At 11 p.m. on New Year's Day, authorities located the rope in Tilden park. But they still couldn't find Herrmann's body.

"You'll get the answers that you're looking for"

Detective Zack Currier (right) arrests Theobald Lengyel on Jan. 2, 2024. Capitola PD

At that point, Currier and Lengyel spoke again, the detective said.

Lengyel asked Currier to meet him at his home in El Cerrito at 6:30 a.m. Eric Herrmann would be there, too.

"Did he say why?" asked prosecutor Orii, who worked in collaboration with prosecutor Emily Wang during the hearing.

"He didn't want to tell me," Currier said. "I think he said, you'll get the answers that you're looking for."

Lengyel also told Currier to "bring my boots" and said to expect a 15-minute walk.

But the meeting never happened.

About four hours after finding the rope in Tilden park, authorities found Alyx Herrmann's remains. It was 3:09 a.m. on Jan. 2, Currier said.

Later that morning, Capitola police, including Detective Currier, stopped Lengyel near Davenport, a coastal town in Santa Cruz County.

He was driving Herrmann's VW Bug and was arrested without incident, police said.

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No blood found in the Capitola house

On cross-examination by defense attorney Annrae Angel, Currier said the neighbors he had spoken to had not heard any disturbances at Herrmann's Capitola home.

Angel indicated that her client had tried to turn himself in to the FBI at one point.

"That's the first I'm hearing about the FBI," Currier said.

But Currier also agreed with Angel's assertion that Lengyel "wasn't trying to hide" from police.

"You always knew where he was," she said. "For the most part, he was sitting in the El Cerrito house waiting to be arrested."

Angel also asked Currier what police had found when they first searched the Capitola house.

"They didn't see anything out of the ordinary," she said. "Things weren't topsy turvy or looked like there had been some fight?"

"No blood was found in the house?" she added.

"Correct," Currier said.

Angel also confirmed with the detective that Lengyel had contacted numerous attorneys as he tried to figure out "what to do."

She asked Currier specifically about the "brace yourself" message.

"He wasn't trying to hide or to indicate … that nothing big happened," Angel said. "Would that be fair to say?"

"Sure, until he's confronted about it, and then he didn't want to talk about it," Currier said.

The detective did agree that Lengyel had appeared "conflicted" about what he could say to police, in part because of the advice he had received from different attorneys.

"He had concerns about what they were telling him and how he was supposed to comport himself?" Angel asked. Currier agreed.

Angel also made a passing reference to "his public defender's ethical issues" and said Lengyel "was scared for his life if he were to say something."

(Shortly after his arrest, attorneys from the Santa Cruz public defender's office declared a conflict in the case. It was then assigned to the Page & Dudley law firm, where Angel works.)

The autopsy findings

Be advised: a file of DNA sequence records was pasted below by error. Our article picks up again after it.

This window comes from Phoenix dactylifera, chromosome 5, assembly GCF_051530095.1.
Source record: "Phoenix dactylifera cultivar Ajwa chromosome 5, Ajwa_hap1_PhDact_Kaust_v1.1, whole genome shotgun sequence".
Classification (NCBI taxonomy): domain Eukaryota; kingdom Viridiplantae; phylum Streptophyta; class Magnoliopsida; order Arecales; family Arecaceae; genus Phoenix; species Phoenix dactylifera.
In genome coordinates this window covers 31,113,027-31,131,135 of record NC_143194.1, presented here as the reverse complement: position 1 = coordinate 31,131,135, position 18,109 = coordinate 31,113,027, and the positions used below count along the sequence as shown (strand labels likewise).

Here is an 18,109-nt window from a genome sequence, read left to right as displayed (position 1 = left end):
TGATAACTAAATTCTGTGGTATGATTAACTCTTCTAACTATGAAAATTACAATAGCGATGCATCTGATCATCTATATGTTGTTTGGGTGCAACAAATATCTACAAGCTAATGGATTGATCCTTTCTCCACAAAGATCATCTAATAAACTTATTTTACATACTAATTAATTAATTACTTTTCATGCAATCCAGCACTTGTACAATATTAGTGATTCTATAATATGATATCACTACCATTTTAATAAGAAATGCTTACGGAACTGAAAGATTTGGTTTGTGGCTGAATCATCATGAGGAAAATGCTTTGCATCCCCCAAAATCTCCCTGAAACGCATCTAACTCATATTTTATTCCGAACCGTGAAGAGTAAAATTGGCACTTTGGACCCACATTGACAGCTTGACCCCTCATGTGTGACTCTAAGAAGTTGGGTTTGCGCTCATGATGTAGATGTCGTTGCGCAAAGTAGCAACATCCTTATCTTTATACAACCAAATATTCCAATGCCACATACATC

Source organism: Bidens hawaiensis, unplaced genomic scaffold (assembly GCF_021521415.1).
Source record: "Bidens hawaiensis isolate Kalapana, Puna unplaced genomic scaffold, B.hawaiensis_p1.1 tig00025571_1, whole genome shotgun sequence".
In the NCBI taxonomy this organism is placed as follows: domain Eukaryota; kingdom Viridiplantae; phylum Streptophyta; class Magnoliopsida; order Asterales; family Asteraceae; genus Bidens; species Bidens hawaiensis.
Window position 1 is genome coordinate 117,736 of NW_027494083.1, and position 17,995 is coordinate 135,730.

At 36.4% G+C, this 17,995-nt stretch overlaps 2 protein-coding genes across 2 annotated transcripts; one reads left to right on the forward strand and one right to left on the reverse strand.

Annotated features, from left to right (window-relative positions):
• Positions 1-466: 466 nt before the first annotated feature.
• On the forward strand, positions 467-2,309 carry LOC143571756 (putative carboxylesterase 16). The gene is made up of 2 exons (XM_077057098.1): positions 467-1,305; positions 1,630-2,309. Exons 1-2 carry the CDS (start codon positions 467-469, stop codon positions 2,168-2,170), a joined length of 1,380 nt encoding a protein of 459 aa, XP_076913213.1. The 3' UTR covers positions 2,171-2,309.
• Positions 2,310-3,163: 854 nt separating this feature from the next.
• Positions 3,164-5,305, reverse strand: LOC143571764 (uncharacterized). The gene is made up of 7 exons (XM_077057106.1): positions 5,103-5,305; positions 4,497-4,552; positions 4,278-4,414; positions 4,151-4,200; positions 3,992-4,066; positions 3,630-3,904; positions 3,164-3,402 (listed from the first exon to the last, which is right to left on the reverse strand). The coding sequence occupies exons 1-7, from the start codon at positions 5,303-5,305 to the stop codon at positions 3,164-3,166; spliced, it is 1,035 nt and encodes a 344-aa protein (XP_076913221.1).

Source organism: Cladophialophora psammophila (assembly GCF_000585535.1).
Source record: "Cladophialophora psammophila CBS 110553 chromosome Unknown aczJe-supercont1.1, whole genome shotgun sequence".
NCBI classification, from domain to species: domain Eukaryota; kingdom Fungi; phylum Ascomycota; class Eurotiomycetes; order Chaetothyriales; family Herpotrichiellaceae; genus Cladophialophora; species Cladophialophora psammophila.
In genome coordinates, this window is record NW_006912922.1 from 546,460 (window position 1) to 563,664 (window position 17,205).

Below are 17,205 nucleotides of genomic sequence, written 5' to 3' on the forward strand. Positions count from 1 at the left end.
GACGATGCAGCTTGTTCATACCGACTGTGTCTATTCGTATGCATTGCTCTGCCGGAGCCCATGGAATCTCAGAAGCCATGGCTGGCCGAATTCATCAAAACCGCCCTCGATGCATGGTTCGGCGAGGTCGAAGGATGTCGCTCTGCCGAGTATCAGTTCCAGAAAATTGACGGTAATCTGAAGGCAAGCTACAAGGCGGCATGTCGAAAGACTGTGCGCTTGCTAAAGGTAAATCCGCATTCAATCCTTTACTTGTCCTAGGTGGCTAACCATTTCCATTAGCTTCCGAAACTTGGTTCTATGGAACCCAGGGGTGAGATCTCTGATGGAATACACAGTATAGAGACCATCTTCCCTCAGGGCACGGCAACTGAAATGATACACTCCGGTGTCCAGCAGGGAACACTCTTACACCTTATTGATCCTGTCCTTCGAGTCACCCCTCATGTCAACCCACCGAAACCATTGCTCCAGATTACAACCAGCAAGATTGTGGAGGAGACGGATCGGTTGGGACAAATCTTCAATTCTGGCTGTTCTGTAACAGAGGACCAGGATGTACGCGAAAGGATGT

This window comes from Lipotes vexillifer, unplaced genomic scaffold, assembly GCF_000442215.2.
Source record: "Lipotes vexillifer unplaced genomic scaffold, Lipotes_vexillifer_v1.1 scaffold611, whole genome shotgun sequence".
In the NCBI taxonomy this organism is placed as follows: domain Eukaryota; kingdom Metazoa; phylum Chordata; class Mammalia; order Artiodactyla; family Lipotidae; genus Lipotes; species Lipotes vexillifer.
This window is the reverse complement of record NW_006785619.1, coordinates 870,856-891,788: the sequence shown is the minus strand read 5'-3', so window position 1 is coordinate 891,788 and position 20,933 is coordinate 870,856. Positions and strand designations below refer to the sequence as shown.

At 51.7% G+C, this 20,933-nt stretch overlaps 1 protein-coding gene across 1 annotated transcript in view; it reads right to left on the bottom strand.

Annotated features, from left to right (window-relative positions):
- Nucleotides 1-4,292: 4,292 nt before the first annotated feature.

A eucalyptus grove along Nimitz Way in Tilden Regional Park. Daniel Parks

In addition to the two police detectives, Dr. Stephany Fiore also testified Tuesday.

She spoke about her autopsy findings after examining Alyx Herrmann's remains as a forensic pathologist with the Santa Cruz County Sheriff-Coroner's Office.

It was the most graphic portion of the preliminary hearing.

Fiore described how Herrmann's nude body was "partially skeletonized" and in an advanced stage of decomposition when police finally found her.

Many of her organs and other portions of her body were missing, "most likely" due to post-mortem predation from scavengers, Fiore said.

"It limits my ability to make solid concrete opinions about exactly what happened," she said. "There's missing information, which leaves room for interpretation of other things that may have happened that I just can't prove."

Fiore said she found broken thyroid cartilage on each side of Herrmann's neck, fractures around her nasal bones, a cracked rib and various bruises during the autopsy.

Some of the fractures may have been caused after death by the rocks that had been placed on top of her, Fiore said on cross-examination.

But she said this was unlikely to be true for those in the neck, which had been largely protected because of Herrmann's fetal position.

The broken cartilage "horns," she noted, "really sit up high underneath the jawbone," she said. "You have to get something up high onto the neck and squeeze to get those corners to fracture."

Fiore said she had ruled Herrmann's death a homicide, "but I couldn't say specifically how she died."

"The fractures in the neck certainly could have produced death by strangulation," she added. She described those injuries as "suspicious."

Fiore said manual strangulation or the use of a ligature would have resulted in more visible injuries or signs, but that "something like a chokehold" could have been the cause of Herrmann's injuries.

She went on to describe how the carotid chokehold, in particular, is "a very subtle form of strangulation." In it, she said, the neck is placed into the crux of the elbow and squeezed from the side.

Carotid holds "have become popular" because of mixed martial arts, Fiore said: "They don't necessarily cause death but they can make someone go unconscious."

If you're not careful, she added, death can happen before you know it.

Fiore said she had been unable to determine whether Herrmann may have had other wounds on her body because of the extensive scavenging activity.